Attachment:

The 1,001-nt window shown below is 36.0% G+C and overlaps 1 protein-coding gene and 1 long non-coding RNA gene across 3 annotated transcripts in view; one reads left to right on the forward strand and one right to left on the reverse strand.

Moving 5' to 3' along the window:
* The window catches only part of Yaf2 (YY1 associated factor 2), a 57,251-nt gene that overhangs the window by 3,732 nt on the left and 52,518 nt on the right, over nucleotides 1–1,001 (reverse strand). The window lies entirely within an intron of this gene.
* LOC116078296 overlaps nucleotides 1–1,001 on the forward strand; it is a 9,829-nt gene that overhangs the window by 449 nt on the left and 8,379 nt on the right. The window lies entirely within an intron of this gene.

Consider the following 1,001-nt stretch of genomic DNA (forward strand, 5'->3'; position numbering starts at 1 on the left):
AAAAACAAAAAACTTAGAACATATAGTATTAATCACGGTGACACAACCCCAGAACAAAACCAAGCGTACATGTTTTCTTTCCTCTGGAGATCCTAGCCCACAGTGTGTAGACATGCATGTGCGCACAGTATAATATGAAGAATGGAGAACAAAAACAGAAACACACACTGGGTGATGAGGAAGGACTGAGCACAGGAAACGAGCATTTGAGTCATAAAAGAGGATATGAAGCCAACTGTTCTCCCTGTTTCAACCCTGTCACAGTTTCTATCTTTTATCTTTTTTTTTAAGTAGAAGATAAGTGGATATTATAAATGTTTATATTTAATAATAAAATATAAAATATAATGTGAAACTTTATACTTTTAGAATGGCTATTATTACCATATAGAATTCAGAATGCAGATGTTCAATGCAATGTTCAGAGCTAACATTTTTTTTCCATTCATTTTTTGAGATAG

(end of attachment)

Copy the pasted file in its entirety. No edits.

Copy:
The 1,001-nt window shown below is 36.0% G+C and overlaps 1 protein-coding gene and 1 long non-coding RNA gene across 3 annotated transcripts in view; one reads left to right on the forward strand and one right to left on the reverse strand.

Moving 5' to 3' along the window:
* The window catches only part of Yaf2 (YY1 associated factor 2), a 57,251-nt gene that overhangs the window by 3,732 nt on the left and 52,518 nt on the right, over nucleotides 1–1,001 (reverse strand). The window lies entirely within an intron of this gene.
* LOC116078296 overlaps nucleotides 1–1,001 on the forward strand; it is a 9,829-nt gene that overhangs the window by 449 nt on the left and 8,379 nt on the right. The window lies entirely within an intron of this gene.

Consider the following 1,001-nt stretch of genomic DNA (forward strand, 5'->3'; position numbering starts at 1 on the left):
AAAAACAAAAAACTTAGAACATATAGTATTAATCACGGTGACACAACCCCAGAACAAAACCAAGCGTACATGTTTTCTTTCCTCTGGAGATCCTAGCCCACAGTGTGTAGACATGCATGTGCGCACAGTATAATATGAAGAATGGAGAACAAAAACAGAAACACACACTGGGTGATGAGGAAGGACTGAGCACAGGAAACGAGCATTTGAGTCATAAAAGAGGATATGAAGCCAACTGTTCTCCCTGTTTCAACCCTGTCACAGTTTCTATCTTTTATCTTTTTTTTTAAGTAGAAGATAAGTGGATATTATAAATGTTTATATTTAATAATAAAATATAAAATATAATGTGAAACTTTATACTTTTAGAATGGCTATTATTACCATATAGAATTCAGAATGCAGATGTTCAATGCAATGTTCAGAGCTAACATTTTTTTTCCATTCATTTTTTGAGATAG